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Shiv Dass, 82, recalls fondly the time he met Hillary Clinton when she visited Jackson Heights, in the Queens borough of New York City, while campaigning in the 2016 presidential election.
Dass, the owner of Lavanya, an Indian apparel store on 74th Street for almost a quarter century, described the Clintons as having a close relationship with the Indian-American community, owing in part to what he said was Bill Clinton’s support of India when he was president.
Now that a woman with Indian roots, Sen. Kamala Harris, D-Calif., is running in the 2020 presidential race, Dass, a Democrat, will have some decisions to make.
“I am proud that she is Indian, but I will not support her because she is Indian,” Dass, who immigrated to the United States in 1966, said. “I will support her if she is good for us, good for the country.”
Harris, who kicked off her campaign in her hometown of Oakland in late January, was born to a Jamaican father and an Indian mother. She supports policies such as Medicare for all, debt-free college, and a tax cut that will benefit working families.
But she has yet to pick up a huge amount of traction among Indian-American voters, with pollsters finding that many of those voters don't know her.
Community leaders say many Indian Americans and South Asians remain unaware of Harris’ Indian heritage, even with a Sanskrit first name like Kamala, which means “lotus,” and with frequent coverage of her in Indian ethnic media.
“They think of her as black,” said Annetta Seecharran, executive director of Chhaya Community Development Corp. in Jackson Heights, an organization that advocates for the housing needs of New York City’s South Asian community.
Seecharran speculated that Harris’ last name might fuel that perception.
In interviews with Indian-American immigrant shop owners and clerks along 74th Street, a busy thoroughfare dotted with jewelry and Indian apparel stores that Hillary Clinton visited before the 2016 New York presidential primary, many who spoke to NBC News said they didn’t follow politics or knew little or nothing about Harris.
If elected, Harris, 54, would make history in several categories: she would be the first woman, the first African-American woman, the first Asian American and the first Indian American to serve as president.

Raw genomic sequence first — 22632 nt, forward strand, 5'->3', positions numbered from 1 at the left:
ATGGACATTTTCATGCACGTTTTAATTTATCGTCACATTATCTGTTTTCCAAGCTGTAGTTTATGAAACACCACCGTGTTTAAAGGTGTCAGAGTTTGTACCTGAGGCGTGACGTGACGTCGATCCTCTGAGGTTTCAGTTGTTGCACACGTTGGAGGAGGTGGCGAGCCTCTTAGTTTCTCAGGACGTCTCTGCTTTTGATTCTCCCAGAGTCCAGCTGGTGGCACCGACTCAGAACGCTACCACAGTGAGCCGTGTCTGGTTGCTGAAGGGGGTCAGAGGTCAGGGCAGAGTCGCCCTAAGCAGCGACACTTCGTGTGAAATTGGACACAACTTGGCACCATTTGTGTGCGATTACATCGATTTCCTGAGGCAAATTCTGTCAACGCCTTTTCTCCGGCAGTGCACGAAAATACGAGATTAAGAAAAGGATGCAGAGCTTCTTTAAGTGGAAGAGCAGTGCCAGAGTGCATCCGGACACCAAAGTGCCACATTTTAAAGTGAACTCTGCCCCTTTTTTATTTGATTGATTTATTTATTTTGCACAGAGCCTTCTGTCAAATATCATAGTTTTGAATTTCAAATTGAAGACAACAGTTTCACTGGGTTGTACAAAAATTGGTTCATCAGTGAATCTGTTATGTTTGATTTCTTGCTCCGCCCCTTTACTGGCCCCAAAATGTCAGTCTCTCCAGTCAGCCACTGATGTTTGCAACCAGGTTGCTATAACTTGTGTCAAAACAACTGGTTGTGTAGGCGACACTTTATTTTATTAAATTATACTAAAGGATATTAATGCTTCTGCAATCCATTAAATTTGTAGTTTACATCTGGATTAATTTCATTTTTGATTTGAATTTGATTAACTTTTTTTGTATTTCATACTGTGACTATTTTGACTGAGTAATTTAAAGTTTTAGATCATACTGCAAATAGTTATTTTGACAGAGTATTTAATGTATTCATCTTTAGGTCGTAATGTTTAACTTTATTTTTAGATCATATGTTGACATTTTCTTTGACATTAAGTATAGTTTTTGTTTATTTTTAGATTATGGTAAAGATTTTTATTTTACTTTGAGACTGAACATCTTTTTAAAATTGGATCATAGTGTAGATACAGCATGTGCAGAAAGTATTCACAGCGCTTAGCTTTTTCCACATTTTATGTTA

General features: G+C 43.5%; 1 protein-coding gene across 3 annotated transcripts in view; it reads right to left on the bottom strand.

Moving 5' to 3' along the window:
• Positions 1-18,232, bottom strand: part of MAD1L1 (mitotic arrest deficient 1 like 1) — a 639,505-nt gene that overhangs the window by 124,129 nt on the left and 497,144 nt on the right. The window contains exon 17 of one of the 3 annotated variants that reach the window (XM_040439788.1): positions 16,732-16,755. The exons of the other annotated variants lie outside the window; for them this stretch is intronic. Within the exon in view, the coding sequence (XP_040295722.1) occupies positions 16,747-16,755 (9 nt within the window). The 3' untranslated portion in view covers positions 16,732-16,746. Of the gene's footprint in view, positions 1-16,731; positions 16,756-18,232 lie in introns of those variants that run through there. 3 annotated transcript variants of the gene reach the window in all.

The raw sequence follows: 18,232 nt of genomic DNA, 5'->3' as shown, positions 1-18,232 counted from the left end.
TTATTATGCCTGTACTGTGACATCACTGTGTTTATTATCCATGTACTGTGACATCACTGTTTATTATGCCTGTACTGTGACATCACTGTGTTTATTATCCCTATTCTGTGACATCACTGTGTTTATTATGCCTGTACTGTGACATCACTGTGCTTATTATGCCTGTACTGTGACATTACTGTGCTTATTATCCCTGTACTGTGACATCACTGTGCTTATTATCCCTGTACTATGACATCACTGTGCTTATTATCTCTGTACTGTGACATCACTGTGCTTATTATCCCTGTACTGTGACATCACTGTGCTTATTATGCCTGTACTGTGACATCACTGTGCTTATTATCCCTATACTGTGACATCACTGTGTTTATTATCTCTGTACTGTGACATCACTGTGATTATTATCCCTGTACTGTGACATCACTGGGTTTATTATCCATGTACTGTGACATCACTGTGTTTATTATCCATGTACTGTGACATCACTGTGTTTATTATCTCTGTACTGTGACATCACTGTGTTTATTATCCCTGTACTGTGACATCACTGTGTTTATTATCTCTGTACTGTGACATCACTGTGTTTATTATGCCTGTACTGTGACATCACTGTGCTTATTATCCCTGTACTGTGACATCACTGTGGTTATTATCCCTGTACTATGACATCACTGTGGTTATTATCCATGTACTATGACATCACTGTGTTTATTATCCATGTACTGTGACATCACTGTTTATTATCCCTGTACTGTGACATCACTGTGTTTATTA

Indian Americans are part of a growing Asian American and Pacific Islander voting bloc, courted by Democrats and Republicans alike, that is expected to account for around 5 percent of the country’s overall electorate by 2020.
One key attribute of the Indian-American community, which is spread out across the United States, is that it is among the most highly educated in the country with the highest incomes, according to Karthick Ramakrishnan, founder and director of AAPI Data and a public policy professor at the University of California, Riverside.
When it comes to campaign donations, “their capacity for giving is higher than most other Asian-American groups,” Ramakrishnan said.
In interviews with NBC News after Harris announced her bid, Indian Americans generally said they were excited to see a woman of Indian descent run for president, even as parts of the community were unaware that her late mother was an immigrant from India.
And while some, including community leaders and fundraisers, said they felt Harris has not always been active with the Indian-American community, they added that they believe she has become more involved in the last year or two.
“She’s made this effort that she didn’t make earlier to show up at events and be seen and talking about her roots,” said Shekar Narasimhan, chairman and founder of the AAPI Victory Fund, a super PAC focused on mobilizing Asian American and Pacific Islander voters.
A Black Daughter With South Asian Roots
Harris, who was California’s attorney general before winning the Senate seat and San Francisco’s district attorney before that, joins what is shaping up to be a crowded field of Democrats vying for the party's nomination.
That list includes Sens. Elizabeth Warren of Massachusetts; Kirsten Gillibrand of New York; Cory Booker of New Jersey; Amy Klobuchar of Minnesota; and Rep. Tulsi Gabbard of Hawaii, who is Hindu though not of Indian descent.